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Publication numberUS4242021 A
Publication typeGrant
Application numberUS 05/973,604
Publication dateDec 30, 1980
Filing dateDec 27, 1978
Priority dateDec 27, 1978
Publication number05973604, 973604, US 4242021 A, US 4242021A, US-A-4242021, US4242021 A, US4242021A
InventorsGlenn L. Sloane
Original AssigneeSloane Glenn L
Export CitationBiBTeX, EndNote, RefMan
External Links: USPTO, USPTO Assignment, Espacenet
Removably mounted truck binding post
US 4242021 A
A truck mounted binding post comprised of a shank and a mast having a plurality of laterally extending pads through which a tie pin is secured to form at least one clevis or shackle. The binding post is formed with a parting line between the shank and the mask just beneath the pads permitting the shank to be molded in a variety of shapes and sizes independent of the mast. Threaded mounting holes are provided at a side and bottom of the shank for securing the binding post to a truck body.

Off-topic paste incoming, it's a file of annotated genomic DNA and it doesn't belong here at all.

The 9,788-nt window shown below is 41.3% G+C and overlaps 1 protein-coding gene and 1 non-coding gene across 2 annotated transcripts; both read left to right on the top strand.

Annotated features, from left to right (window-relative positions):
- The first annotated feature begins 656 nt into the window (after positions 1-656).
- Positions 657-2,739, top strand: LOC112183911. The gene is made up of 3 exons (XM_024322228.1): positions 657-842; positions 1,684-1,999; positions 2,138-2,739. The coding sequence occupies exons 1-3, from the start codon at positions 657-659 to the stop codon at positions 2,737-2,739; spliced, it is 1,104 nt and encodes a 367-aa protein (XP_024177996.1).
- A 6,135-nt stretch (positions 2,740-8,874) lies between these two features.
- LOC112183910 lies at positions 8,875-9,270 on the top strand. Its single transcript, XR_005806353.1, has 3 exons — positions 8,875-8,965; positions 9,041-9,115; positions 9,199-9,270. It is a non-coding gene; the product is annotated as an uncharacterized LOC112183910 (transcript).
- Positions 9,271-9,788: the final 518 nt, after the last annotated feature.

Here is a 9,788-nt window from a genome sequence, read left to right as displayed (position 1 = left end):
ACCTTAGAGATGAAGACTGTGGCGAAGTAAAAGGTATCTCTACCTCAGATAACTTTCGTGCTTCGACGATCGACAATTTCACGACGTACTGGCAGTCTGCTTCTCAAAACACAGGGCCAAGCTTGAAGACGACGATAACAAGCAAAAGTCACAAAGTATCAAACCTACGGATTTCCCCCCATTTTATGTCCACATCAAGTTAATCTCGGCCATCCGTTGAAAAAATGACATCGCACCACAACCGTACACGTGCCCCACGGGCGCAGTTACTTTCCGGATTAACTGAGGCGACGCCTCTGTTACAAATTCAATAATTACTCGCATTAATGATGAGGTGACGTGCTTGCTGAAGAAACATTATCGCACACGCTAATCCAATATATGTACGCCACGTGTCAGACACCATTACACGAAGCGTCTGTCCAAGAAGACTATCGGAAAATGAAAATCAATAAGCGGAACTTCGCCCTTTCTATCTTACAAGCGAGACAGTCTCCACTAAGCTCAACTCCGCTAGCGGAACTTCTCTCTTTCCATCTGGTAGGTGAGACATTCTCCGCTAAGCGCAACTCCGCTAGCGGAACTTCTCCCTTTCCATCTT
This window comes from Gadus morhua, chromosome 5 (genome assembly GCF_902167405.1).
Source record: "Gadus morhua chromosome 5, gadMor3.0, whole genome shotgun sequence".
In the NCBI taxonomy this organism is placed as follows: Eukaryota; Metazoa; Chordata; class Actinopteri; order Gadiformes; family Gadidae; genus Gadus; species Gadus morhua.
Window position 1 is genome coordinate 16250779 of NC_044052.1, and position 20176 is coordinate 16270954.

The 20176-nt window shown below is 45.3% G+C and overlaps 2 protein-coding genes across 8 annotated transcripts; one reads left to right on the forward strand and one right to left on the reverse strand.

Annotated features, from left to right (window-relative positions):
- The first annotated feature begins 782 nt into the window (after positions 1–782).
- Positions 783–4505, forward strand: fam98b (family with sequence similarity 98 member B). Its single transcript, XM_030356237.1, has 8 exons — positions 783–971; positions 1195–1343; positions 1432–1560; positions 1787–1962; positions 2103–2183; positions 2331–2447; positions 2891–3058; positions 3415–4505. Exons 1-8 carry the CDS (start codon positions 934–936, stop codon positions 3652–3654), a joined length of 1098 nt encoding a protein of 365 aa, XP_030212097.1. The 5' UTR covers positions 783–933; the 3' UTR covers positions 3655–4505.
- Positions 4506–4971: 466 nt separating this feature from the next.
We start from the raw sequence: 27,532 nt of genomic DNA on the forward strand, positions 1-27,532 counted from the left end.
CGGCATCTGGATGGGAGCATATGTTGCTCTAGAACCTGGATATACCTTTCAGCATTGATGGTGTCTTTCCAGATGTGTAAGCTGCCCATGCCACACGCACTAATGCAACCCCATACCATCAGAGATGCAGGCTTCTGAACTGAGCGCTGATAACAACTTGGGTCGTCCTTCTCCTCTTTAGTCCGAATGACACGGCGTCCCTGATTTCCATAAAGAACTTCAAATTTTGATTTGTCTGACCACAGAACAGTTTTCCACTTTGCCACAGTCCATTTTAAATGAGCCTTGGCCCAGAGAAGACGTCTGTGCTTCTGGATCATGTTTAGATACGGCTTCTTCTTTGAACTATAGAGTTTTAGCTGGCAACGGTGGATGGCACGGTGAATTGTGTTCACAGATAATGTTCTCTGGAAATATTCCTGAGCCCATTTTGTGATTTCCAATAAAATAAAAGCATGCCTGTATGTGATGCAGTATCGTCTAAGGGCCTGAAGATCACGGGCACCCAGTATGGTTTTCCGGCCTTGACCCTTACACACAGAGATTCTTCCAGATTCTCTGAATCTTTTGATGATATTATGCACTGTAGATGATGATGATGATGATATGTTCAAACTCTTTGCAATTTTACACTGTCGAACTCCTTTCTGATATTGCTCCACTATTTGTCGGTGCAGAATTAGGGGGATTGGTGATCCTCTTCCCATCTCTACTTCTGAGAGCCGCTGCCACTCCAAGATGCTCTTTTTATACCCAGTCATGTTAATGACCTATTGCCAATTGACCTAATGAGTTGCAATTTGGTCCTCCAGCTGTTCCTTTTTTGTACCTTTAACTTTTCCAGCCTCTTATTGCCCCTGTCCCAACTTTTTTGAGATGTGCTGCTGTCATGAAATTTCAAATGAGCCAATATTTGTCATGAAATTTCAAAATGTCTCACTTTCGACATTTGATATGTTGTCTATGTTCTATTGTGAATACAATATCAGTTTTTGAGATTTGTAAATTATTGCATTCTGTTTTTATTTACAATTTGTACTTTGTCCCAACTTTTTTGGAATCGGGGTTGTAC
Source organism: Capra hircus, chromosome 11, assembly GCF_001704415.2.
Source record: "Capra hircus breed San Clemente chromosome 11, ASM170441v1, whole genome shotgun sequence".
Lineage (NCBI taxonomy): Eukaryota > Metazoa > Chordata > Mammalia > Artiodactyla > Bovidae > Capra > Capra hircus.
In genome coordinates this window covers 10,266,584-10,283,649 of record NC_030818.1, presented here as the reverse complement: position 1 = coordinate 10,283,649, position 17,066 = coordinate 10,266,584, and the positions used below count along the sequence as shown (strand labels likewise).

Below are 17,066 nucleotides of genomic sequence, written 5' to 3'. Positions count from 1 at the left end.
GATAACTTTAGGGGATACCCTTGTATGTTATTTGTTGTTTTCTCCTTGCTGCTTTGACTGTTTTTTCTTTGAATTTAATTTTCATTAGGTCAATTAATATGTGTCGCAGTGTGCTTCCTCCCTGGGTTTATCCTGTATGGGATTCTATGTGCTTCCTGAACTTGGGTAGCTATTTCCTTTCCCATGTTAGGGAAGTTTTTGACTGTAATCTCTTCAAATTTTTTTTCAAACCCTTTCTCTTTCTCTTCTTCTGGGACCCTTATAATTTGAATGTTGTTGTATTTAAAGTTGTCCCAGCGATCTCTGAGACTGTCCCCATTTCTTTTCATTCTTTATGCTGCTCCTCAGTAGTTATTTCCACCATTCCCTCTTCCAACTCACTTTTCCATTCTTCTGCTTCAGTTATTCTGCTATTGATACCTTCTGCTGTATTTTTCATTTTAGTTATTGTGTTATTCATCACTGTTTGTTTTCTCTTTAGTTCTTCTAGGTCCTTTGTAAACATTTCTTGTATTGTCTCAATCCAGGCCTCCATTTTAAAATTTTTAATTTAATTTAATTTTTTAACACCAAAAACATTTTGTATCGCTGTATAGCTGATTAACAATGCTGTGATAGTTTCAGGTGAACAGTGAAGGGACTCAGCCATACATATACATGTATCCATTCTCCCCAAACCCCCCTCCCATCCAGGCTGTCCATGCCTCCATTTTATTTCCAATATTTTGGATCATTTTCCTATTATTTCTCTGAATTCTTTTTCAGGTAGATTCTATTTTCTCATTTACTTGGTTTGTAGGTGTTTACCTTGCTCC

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I claim:
1. A binding post for trucks comprising;
a shaft having a shank and mast, said shank having an external regularly shaped surface that is insertable into a socket at one end and mounts the mast at the other end;
a plurality of pads extending outward from the mast portion of said shaft;
a tie pin passing through the ends of said pads to form at least one shackle; and
said shaft being a molded integral structure with a parting line below said mast, which mounts said pads, whereby the molded shank can have various molded lengths and shapes, with the same mast.
2. A binding post according to claim 1 including threaded mounting holes at the bottom end and side of said shank whereby said binding post may be bolted to a truck bed.